Are food allergies another branch of clean-eating hokum?

The rise of the peanut allergy suggests there are others out there that we cannot yet explain

The emerging threat of peanut allergy.

The emerging threat of peanut allergy.

 

As those of you with school-age children settle down again into the routine of packed lunches you will be well aware of the list of foods your child cannot bring to school. Crisps, fizzy drinks and sweets are banned to encourage healthy eating. The next most likely banned food is nuts due to the increasing prevalence of food allergies.

Or perhaps your child has a food allergy and you are anxiously preparing her lunch in the hopes that she will eat what she has been given and accept no offers of potentially allergenic foods from classmates. If you are lucky not to suffer from food allergies you may be tempted to wonder is all this talk of gluten-free diets and allergy to nuts just another branch of clean eating hokum?

My school lunch diet in the 1980s was almost exclusively peanut butter sandwiches and I hardly recall meeting anyone with a food allergy until I was an adult. This is not because food allergies are make believe, though.

In Matthew Smith’s fascinating recent book – Another person’s poison: a history of food allergy – he argues that our contemporary understanding of food allergy emerged around the turn of the 20th century and slowly became an accepted branch of scientific medicine. Over the second half of the century, for a combination of reasons not fully understood, certain food allergies have become much more common.

One example is peanut allergy. We are all familiar with the terrifying extreme of anaphylaxis which can lead to death if not immediately treated. In fact anaphylaxis due to eating peanuts is a relatively new condition that, according to Smith, probably appeared around the 1970s. If you don’t recall knowing peanut allergy sufferers in your childhood it is probably because there weren’t any. Or at least none that anyone was worried enough about to ban peanuts in schools or even peanuts from the sufferer’s own diet.

My search of the Irish Newspaper Archive found little evidence of concern with peanut allergy before the early 1990s.

In 1984, for example, a doctor’s column in the Connacht Tribune reported on a “very unusual patient” who suffered from eczema and allergies and had a “hypersensitivity” reaction to peanuts that was exacerbated by consumption of aspirin. He suffered anaphylaxis and was revived in hospital.

The lack of knowledge around the allergy and its seriousness is suggested by the fact that the child was known to react to peanuts but had eaten cake that contained peanuts. The column did not suggest the child should never again eat peanuts but that he should avoid eating them at the same time as aspirin.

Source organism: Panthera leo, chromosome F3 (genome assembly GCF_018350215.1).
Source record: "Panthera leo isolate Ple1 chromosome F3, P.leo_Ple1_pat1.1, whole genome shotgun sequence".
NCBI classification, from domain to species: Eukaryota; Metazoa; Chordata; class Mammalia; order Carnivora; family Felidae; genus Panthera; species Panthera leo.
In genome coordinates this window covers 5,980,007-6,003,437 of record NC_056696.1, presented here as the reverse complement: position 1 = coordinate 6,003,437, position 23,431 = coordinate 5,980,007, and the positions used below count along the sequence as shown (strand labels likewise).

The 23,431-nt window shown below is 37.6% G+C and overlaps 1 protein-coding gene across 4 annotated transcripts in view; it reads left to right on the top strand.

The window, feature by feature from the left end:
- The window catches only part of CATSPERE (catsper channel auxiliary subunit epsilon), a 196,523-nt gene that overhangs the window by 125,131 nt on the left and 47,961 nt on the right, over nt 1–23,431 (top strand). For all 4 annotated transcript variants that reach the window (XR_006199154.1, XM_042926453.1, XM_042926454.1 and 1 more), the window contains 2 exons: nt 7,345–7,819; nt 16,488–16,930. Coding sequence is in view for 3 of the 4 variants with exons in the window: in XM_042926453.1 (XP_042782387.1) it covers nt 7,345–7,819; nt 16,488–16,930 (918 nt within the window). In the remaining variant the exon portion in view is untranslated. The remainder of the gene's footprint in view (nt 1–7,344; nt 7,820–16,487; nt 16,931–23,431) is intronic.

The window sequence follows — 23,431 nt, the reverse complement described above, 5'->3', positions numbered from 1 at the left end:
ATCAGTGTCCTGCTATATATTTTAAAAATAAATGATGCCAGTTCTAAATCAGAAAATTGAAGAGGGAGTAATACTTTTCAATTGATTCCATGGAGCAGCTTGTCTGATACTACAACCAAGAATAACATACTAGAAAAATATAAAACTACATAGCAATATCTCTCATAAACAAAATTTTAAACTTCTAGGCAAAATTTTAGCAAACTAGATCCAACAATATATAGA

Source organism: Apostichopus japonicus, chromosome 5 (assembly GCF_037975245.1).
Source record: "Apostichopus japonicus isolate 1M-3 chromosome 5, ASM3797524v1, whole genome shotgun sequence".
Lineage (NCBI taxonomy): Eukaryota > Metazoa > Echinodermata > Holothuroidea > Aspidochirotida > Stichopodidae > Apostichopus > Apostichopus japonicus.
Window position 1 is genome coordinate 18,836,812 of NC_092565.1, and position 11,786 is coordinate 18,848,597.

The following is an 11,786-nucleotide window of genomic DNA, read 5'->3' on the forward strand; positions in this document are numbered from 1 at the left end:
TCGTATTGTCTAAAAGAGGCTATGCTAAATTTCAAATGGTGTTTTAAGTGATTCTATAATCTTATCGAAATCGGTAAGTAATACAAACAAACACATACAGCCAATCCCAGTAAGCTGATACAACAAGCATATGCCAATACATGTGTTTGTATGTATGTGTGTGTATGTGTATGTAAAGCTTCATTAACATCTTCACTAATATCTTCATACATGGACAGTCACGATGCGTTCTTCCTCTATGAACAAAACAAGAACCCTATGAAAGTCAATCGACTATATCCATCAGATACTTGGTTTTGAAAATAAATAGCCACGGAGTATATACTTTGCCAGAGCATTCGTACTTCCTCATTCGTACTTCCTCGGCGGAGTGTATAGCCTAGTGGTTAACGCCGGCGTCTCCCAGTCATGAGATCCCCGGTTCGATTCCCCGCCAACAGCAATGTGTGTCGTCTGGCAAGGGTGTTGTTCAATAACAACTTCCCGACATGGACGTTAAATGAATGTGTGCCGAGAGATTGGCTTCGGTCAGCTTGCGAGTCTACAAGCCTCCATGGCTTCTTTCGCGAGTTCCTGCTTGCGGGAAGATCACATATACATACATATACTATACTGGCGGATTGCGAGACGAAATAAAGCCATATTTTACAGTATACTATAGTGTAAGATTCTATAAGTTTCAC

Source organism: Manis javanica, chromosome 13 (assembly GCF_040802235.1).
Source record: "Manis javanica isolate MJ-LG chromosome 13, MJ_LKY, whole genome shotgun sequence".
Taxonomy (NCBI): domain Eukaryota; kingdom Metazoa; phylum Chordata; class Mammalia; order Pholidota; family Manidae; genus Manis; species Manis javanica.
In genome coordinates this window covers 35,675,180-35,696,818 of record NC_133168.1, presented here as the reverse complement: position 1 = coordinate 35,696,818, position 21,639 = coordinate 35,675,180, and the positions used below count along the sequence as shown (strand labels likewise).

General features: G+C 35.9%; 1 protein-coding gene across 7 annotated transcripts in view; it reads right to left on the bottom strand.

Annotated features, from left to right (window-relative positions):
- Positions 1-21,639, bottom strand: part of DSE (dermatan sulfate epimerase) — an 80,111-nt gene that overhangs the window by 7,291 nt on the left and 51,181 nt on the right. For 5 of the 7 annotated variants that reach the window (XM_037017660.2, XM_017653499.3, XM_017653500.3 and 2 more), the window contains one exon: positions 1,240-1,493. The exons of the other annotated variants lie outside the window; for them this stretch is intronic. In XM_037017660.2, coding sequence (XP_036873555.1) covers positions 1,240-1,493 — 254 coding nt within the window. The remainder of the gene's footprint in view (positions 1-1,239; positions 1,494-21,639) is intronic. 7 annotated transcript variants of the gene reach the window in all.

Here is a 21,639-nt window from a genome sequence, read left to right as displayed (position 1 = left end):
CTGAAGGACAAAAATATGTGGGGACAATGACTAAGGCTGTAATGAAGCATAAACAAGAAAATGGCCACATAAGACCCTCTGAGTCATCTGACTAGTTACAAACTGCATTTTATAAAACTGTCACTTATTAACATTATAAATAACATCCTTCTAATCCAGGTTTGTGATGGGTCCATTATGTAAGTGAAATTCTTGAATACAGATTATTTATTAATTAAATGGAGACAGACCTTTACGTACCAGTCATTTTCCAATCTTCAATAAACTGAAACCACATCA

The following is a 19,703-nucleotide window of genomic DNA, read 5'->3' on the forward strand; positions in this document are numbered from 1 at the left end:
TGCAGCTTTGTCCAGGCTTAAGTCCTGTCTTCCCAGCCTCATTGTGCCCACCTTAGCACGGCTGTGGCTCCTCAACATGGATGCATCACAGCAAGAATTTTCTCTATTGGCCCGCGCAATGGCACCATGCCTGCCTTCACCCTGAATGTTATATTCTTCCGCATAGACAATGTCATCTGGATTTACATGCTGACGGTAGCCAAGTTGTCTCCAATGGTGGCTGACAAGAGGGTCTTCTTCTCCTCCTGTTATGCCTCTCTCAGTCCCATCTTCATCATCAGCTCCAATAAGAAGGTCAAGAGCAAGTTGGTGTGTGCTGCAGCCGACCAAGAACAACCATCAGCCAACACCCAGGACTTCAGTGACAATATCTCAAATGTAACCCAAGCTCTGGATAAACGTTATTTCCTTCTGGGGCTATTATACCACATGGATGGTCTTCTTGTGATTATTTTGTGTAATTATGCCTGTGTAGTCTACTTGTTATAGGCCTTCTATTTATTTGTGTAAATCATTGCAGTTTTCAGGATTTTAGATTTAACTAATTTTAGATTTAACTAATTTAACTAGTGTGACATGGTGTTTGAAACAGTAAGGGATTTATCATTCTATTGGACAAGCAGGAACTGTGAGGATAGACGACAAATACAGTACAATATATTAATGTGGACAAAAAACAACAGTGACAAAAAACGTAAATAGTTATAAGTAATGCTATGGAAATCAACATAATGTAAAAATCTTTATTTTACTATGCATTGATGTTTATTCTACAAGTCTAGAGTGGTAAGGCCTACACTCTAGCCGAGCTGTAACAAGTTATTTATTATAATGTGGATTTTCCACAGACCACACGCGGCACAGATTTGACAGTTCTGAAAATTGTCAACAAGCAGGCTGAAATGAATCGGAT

The doctor could probably make no more stringent a recommendation because food labels did not necessarily contain all ingredients in the foods. Even a conscientious parent would have had a very hard time keeping their child from consuming trace amounts of peanuts in a huge variety of products that were not labelled as containing them.

Labelling

Little had changed almost a decade later. In 1993 a student at an English boarding school died of anaphylaxis after eating a biscuit that contained peanuts. She knew she was allergic to peanuts but apparently did not know that the biscuit contained them. The Irish Independent offered this useful advice to readers with food sensitivities: “Among foods known to be high risk to sufferers are cakes, pastries, cereal, peanuts, eggs, cheese and milk.”

A short list of things to avoid! In 1994 Marks & Spencer’s began labelling their products as containing nuts but other food producers did not immediately follow suit. In the same year an Irish branch of the Anaphylaxis Campaign was launched to raise awareness and promote better food labelling for severe food allergies. Today we would be shocked to hear of a company putting peanuts or peanut oil into a product without listing it in the ingredients and flagging it as an allergen.

New science legitimised the medical idea of food allergy, especially when the IgE antibody was discovered in 1967. (IgE is implicated in severe allergic reactions to food leading to anaphylaxis.). Yet there is a wide range of reactions to food that are called allergic and remain controversial. While we must try to separate food fads from health concerns, the rise of the peanut allergy suggests that there are other serious allergies out there that we cannot yet explain.

Dr Juliana Adelman lectures in history at Dublin City University

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